All items about internet


39 years after it began, Internet-based electronic mail has finally been granted the same recognition as other forms of communication, meaning that it cannot be intercepted by authorities without a warrant. It’s nice to see some privacy rights being given back in a time when much of our privacy is being eroded in the name of fighting terrorism. The interesting question now is whether this will affect Project Echelon and its routine monitoring of e-mail traffic. It will also be interesting to see if it serves as a precedent for other countries.

Read more at Geekosystem.


The well known sci-fi movie trilogy Back to the Future got a lot of attention online yesterday when it was “revealed” that July 5th, 2010 was the date in the future that Marty and the Doc travel to at the start of the second movie. The only problem is, as the more astute fans will know, that this date never actually featured in the movies. The date in question is actually in 2015.

The mistake originated from Total Film magazine in the UK, and when they discovered their mistake, they jokingly “went back in time to fix it” (a.k.a. photoshopping a screen capture from the movie). Unfortunately, this image then spread around the Internet as “proof” that July 5th 2010 was really in the movie. Soon the Future day meme was trending on Twitter and receiving tens of thousands of searches on Google. There’s even a new variant of the image with July 6th as the date… and the meme continues.

This incident highlights both the speed at which information spreads online, and also how readily people will accept anything they read online, without taking the time to dig deeper or verify facts – something that will become more and more commonplace as we become more saturated with information from so many sources.

Read the full story at Total Film.


Finland becomes the first country in the world to make Internet access a legal right for its citizens, at a minimum speed of 1Mbps, when a new law comes into force today.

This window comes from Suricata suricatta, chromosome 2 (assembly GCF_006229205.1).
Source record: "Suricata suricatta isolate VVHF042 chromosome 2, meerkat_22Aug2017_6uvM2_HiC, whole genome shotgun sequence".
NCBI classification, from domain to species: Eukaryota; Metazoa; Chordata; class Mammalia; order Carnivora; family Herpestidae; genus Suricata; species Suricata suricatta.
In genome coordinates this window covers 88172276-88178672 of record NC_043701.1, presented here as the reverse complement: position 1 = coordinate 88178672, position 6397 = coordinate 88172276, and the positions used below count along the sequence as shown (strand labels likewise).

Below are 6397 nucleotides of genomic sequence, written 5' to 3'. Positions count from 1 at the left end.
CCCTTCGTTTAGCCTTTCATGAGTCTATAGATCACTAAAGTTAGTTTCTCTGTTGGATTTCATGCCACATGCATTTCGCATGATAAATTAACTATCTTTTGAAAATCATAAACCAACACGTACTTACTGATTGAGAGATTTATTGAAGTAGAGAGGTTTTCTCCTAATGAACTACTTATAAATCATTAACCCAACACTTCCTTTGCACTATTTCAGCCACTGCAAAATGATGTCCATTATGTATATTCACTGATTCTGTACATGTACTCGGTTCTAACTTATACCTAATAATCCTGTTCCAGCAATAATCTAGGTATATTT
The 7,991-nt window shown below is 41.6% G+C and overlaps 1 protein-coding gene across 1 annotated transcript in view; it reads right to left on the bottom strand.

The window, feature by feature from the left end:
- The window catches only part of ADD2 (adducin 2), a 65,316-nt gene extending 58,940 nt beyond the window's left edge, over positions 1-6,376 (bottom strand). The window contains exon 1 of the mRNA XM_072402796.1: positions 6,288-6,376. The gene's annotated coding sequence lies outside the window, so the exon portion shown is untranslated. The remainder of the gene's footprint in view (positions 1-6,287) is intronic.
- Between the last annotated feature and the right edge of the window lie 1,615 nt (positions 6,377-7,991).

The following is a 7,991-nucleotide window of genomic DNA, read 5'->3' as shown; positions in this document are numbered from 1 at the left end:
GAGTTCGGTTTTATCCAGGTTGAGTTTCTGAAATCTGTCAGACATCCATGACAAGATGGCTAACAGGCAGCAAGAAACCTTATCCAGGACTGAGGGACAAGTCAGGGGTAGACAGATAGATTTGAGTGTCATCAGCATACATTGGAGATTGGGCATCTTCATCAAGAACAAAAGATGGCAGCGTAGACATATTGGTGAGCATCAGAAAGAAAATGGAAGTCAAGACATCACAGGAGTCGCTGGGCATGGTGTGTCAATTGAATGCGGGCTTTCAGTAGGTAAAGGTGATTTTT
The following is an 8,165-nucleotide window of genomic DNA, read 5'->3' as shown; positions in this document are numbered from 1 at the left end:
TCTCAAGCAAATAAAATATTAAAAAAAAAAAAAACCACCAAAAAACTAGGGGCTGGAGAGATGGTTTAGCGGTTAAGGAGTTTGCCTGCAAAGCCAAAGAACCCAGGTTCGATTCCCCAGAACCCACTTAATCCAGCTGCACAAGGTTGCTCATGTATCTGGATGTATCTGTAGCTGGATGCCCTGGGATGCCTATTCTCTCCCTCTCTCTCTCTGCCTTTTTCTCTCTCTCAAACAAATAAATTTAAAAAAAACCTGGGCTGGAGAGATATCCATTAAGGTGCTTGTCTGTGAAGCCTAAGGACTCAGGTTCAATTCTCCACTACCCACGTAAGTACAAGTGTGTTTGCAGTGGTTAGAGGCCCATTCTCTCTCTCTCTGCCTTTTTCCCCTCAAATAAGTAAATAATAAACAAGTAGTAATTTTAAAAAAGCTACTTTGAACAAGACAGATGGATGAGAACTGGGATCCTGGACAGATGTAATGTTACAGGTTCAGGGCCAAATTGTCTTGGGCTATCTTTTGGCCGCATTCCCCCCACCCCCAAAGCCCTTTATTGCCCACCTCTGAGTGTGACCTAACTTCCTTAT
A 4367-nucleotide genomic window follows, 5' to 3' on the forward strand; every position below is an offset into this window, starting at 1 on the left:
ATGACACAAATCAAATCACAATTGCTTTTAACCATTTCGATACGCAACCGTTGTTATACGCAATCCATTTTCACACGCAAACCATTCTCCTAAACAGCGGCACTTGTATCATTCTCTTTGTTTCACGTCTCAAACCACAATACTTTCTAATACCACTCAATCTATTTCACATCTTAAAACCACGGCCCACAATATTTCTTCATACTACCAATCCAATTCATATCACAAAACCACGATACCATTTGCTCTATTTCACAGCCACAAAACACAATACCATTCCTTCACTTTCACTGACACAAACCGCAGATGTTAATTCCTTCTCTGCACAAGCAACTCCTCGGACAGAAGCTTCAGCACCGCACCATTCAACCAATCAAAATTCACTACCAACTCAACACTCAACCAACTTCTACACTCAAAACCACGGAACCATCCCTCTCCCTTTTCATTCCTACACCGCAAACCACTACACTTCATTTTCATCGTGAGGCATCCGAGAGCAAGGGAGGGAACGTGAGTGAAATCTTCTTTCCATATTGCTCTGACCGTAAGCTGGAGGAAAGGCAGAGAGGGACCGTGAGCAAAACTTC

This means that ISPs cannot refuse to connect someone, no matter how costly or remote. It’s a technical and financial challenge for ISPs, but great for helping the world move towards an open, connected future and avoiding a divided society with “haves and have nots”.

Meanwhile, the UK is moving in the opposite direction, with the recently passed Digital Economy Act threatening to disconnect users who are accused of copyright infringement. A new government initiative called Your Freedom invites the public to reclaim lost freedoms by voting for laws to repeal. Perhaps we will see a course-correction soon.

Read more here and here.


First, they came for the Furries; but I was not a Furry, and I said nothing.

The Australian government has been asking visitors whether they’re carrying porn, according to the Australian Sex Party (no, really.) If you are, they’ll enjoy review it to ensure it meets their standards.

It’s part of the country’s plan to control its citizens’ Internet access: if you’re blocked from certain sites, you might try to smuggle the smut that floats your boat via computer or memory stick.

Unlike network filtering, however — which happens in data centers and doesn’t seem personal — this is a much more direct and immediate example of restricting information. It’s also a reminder that filtering the web is an inexact science at best.

(See the Arstechnica piece for more details.)


In this video lecture, neuroscientist and fiction writer David Eagleman speaks for two hours about how the Internet, and how humans are connected to it, provides six essential steps to avoid the collapse of civilization. The steps are pretty obvious in retrospect:

  • Try not to cough on one another
  • Don’t lose things
  • Tell each other faster
  • Mitigate tyranny
  • Get more brains involved in solving problems
  • Try not to run out of energy

It’s well presented, reminiscent of James Burke’s Connections and The Day The Universe Changed. Well worth the nearly 2 hours of the lecture.

Energy ball

Welcome, Human 2.0.

We may not realize it, but the Internet has given us superhuman abilities. We acquire new capabilities each year, and technology lets us to do things that would have seemed impossible 30 years ago.

Here are ten superpowers that you and I have today:

Read more »


"Denial of Service Attack" by kryptyk on Flickr (CC)Today, social networking was attacked. The two biggest networks, Twitter and Facebook, have been subjected to denial of service attacks, causing difficulty for millions of people around the world. Other sites including FriendFeed, LiveJournal, Posterous and have also experienced outages or slow response times. Social networking services have failed before, but never all at once.

While the precise causes have yet to be established, it’s clear is that today’s events have had a measurable effect on people across the globe, and the loss of multiple social networks at the same time has highlighted some serious issues and limitations

Disconnect, reconnect

One of the first things that happened is that people flooded to other mediums such as e-mail or instant messaging to discuss what was happening. Read more »

Powered by WordPress, based on Mina theme.